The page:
Pizza alla Margherita
You will find at least one pizzeria—and usually more—in every Italian town, and the best have wood-burning ovens twice as hot as the average home oven. They also have talented pizzaioli (pizza makers) who pull and twirl the balls of dough to the size of a plate and to a thinness that ensures a crisp crust. Just three ingredients, tomato, mozzarella and basil, top this Neapolitan classic, which was created in the late 19th century to commemorate a visit from Queen Margherita.
For the dough:
- 1 1/2 cups lukewarm water (100° to 110°F)
- 2 packages (about 3 tsp.) active dry yeast
- 4 to 4 1/2 cups all-purpose flour, plus more as needed
- 2 tsp. salt
- Olive oil
For the sauce:
- 1 can (28 oz.) Italian plum tomatoes, crushed
- 2 Tbs. extra-virgin olive oil
- Sea salt and freshly ground pepper, to taste
- Semolina flour for dusting
- 1 lb. fresh mozzarella cheese, shredded or sliced, well drained and blotted dry
- 1/2 cup grated pecorino romano or Parmigiano-Reggiano cheese
- 4 Tbs. extra-virgin olive oil
- About 30 fresh basil leaves, torn into pieces
To make the dough, pour the lukewarm water into the bowl of a stand mixer fitted with the dough hook. Sprinkle the yeast over the top and let stand until slightly foamy, about 5 minutes. Add 1/2 cup of the flour and the salt to the bowl and mix until combined. Add the remaining flour about 1/2 cup at a time, continuing to mix until all of the flour is incorporated, scraping down the sides of the bowl if necessary. Knead with the dough hook until the dough is smooth but not sticky, about 10 minutes.
Transfer the dough to a lightly floured work surface, divide into 4 portions, then shape each into a ball. Rub each ball with oil and lightly oil a baking sheet. Place the balls on the baking sheet and cover loosely with plastic wrap. Set aside in a warm place and let rise until doubled in bulk, about 2 hours.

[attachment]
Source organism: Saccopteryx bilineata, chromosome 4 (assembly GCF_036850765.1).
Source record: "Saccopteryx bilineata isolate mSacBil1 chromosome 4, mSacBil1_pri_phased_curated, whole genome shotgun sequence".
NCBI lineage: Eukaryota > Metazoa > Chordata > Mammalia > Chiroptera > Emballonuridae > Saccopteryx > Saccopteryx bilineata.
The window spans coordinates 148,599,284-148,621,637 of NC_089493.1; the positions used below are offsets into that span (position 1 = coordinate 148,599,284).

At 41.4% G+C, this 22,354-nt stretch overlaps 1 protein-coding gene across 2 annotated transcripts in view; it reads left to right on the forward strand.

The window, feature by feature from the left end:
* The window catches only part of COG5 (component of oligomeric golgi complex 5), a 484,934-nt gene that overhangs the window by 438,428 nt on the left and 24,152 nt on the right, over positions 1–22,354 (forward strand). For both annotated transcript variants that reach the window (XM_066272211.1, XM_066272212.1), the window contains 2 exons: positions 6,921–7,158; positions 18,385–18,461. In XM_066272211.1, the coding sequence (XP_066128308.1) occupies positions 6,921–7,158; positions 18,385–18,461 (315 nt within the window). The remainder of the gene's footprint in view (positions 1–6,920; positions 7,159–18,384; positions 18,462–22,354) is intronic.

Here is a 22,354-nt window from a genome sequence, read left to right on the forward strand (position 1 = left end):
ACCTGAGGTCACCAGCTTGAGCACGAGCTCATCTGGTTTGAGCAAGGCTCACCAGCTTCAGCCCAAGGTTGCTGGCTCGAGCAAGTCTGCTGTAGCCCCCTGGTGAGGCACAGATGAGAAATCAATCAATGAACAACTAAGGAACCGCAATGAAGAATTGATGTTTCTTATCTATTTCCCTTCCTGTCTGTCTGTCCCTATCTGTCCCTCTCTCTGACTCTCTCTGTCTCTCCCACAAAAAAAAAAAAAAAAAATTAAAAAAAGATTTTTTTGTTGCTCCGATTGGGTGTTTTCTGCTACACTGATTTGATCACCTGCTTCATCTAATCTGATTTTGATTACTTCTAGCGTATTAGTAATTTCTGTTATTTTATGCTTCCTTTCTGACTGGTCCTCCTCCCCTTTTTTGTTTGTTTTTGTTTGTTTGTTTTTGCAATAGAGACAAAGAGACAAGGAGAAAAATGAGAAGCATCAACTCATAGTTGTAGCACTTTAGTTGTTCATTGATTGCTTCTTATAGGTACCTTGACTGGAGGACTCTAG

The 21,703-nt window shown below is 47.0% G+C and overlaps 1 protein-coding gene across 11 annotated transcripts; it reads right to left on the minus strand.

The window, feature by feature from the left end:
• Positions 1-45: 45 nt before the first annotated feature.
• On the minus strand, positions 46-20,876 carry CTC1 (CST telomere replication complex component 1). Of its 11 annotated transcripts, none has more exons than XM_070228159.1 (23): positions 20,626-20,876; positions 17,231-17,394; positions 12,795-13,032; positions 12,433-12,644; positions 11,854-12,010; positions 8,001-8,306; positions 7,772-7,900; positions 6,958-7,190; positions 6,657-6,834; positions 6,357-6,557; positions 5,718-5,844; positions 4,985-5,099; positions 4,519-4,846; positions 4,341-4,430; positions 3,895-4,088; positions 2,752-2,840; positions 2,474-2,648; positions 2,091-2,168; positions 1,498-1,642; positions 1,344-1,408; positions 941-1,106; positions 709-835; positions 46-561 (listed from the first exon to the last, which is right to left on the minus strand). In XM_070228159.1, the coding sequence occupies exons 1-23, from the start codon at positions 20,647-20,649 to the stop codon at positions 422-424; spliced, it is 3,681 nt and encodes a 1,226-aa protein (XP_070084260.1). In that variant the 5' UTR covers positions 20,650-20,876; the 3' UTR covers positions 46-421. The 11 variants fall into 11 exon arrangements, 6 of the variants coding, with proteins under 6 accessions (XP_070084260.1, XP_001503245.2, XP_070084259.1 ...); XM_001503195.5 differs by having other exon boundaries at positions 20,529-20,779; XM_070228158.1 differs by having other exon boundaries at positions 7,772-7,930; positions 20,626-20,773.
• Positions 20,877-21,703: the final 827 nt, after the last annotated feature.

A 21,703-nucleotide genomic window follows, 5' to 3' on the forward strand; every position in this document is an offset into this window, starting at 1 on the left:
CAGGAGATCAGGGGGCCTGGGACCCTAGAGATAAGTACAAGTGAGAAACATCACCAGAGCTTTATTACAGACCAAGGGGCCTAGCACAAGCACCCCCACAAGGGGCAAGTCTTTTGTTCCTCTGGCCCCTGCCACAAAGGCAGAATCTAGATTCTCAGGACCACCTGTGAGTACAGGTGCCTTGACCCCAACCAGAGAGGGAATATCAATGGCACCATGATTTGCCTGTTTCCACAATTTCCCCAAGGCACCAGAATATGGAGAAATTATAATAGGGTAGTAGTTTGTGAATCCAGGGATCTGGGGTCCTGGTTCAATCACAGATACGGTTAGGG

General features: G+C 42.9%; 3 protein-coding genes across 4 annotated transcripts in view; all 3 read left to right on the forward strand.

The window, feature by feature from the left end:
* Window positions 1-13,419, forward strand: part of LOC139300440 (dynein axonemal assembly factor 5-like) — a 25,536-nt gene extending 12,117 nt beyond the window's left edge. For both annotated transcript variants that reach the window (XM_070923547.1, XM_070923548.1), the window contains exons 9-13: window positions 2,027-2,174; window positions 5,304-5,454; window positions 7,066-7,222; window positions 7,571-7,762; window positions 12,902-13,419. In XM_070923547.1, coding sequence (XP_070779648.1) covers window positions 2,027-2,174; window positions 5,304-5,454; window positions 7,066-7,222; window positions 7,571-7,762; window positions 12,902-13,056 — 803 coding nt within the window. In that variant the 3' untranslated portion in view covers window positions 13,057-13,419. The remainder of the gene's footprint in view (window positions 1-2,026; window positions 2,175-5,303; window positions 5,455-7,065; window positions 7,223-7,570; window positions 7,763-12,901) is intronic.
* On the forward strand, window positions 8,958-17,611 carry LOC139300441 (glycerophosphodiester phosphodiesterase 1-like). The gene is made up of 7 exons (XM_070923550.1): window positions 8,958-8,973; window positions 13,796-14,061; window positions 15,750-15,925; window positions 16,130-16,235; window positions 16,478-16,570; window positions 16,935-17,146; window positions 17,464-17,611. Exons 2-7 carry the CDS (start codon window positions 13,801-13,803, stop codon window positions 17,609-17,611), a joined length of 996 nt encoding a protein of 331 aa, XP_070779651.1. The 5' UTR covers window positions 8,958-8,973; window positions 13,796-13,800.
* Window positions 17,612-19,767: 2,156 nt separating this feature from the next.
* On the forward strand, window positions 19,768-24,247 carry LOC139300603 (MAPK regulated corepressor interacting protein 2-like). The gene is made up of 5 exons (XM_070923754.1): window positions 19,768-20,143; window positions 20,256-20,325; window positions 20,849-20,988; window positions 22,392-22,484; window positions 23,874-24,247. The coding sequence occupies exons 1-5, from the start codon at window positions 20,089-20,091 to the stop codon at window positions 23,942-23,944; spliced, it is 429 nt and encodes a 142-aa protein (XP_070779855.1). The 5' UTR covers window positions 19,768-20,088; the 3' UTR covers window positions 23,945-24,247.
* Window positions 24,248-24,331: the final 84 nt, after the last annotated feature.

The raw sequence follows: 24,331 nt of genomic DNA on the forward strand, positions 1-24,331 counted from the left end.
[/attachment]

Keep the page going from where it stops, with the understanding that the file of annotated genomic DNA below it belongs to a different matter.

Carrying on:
Alternatively, shape the dough into a large round, coat with olive oil, then place in a large zippered plastic bag. Press out any excess air, and place in the refrigerator overnight. When ready to bake the pizzas, remove the dough from the refrigerator and divide into 4 equal balls. Transfer the balls to a rimmed baking sheet and allow to come to room temperature, about 1 hour.
Meanwhile, make the sauce: In a blender or food processor, puree the tomatoes until smooth. Pour into a fine-mesh sieve placed over a bowl and let drain for about 30 minutes. Pour the drained tomatoes into a bowl and stir in the oil. Season with salt and pepper and set aside.
Place a pizza stone on the bottom rack of an oven and preheat to 500°F about 30 minutes before baking. Lightly flour a work surface. Place 1 of the dough balls on the work surface, leaving the others under the plastic wrap. Flatten into a disk. Turn the disk over, sprinkle with additional flour and, using your hands, stretch the dough into a 12-inch round, turning it over and dusting it regularly with flour as you work.
Dust a baker’s peel or rimless baking sheet with semolina flour. Gently lay the dough round on top. Cover evenly with one-fourth of the tomato sauce, one-fourth of the mozzarella and one-fourth of the pecorino. Drizzle with 1 Tbs. of the olive oil. Bake until the crust is golden and the cheese is melted and bubbly, about 7 minutes. Remove from the oven, scatter with some of the basil leaves and serve immediately. Bake the remaining pizzas in the same way. Makes four 12-inch pizzas; serves 4.
Adapted from Williams-Sonoma Essentials of Italian by Michele Scicolone (Oxmoor House, 2007).